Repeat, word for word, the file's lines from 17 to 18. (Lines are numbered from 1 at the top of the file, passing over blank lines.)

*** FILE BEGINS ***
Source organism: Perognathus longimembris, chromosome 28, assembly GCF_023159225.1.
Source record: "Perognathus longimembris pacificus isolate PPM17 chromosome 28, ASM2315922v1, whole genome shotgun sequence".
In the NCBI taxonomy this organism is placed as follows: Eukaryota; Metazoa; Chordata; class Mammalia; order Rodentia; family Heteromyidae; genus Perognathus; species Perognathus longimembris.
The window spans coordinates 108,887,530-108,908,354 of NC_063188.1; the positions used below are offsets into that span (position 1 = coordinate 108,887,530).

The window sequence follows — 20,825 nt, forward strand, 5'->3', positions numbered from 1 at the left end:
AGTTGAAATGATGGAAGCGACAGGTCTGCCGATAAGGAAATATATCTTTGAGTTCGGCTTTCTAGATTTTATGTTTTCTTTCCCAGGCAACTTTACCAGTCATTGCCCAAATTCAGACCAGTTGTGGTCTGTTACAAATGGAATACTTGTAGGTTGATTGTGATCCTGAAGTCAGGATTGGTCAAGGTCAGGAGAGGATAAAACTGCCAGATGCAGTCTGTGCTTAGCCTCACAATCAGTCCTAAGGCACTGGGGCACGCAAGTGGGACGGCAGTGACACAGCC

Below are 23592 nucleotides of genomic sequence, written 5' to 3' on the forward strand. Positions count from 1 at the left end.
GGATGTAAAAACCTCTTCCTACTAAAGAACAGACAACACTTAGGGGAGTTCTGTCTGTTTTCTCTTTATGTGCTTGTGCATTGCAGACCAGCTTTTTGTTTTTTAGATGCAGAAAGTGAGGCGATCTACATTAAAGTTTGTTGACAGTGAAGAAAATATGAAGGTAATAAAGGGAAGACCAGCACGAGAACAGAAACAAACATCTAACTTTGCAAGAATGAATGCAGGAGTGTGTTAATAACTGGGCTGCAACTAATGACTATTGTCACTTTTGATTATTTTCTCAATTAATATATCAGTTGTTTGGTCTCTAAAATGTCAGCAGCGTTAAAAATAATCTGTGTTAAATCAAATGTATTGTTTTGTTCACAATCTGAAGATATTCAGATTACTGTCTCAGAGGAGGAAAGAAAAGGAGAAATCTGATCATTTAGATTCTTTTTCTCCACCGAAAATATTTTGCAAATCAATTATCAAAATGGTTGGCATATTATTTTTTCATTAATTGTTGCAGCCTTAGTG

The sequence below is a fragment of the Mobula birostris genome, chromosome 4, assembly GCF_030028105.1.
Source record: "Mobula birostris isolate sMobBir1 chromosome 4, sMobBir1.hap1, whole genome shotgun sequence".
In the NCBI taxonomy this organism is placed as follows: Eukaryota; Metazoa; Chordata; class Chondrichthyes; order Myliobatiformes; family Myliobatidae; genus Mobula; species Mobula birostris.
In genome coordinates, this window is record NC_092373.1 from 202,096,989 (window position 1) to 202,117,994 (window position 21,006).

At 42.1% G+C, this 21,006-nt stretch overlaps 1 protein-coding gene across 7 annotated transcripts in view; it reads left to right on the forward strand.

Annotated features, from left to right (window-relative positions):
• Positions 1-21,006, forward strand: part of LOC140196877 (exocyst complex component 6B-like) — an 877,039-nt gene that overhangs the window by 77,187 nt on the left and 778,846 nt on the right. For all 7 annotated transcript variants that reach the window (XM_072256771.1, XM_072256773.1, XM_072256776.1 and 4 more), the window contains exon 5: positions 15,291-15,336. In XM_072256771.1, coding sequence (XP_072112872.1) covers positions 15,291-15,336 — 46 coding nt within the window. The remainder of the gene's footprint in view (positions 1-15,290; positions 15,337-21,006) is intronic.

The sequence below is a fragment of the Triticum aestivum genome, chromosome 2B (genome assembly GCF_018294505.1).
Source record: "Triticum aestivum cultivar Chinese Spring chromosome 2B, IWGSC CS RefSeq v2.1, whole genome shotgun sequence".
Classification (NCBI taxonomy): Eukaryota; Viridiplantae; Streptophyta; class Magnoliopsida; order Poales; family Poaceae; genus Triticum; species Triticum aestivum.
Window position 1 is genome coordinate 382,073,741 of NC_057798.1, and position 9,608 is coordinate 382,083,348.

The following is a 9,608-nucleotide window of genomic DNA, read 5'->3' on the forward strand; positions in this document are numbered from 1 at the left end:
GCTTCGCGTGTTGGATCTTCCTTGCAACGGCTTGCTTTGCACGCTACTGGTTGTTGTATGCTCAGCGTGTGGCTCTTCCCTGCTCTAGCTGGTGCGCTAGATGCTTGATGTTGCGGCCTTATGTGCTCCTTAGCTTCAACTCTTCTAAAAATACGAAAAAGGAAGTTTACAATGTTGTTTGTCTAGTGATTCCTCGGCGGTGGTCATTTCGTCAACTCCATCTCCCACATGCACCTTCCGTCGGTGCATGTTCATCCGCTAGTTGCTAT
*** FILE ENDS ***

Source record: "Triticum aestivum cultivar Chinese Spring chromosome 2B, IWGSC CS RefSeq v2.1, whole genome shotgun sequence".
Classification (NCBI taxonomy): Eukaryota; Viridiplantae; Streptophyta; class Magnoliopsida; order Poales; family Poaceae; genus Triticum; species Triticum aestivum.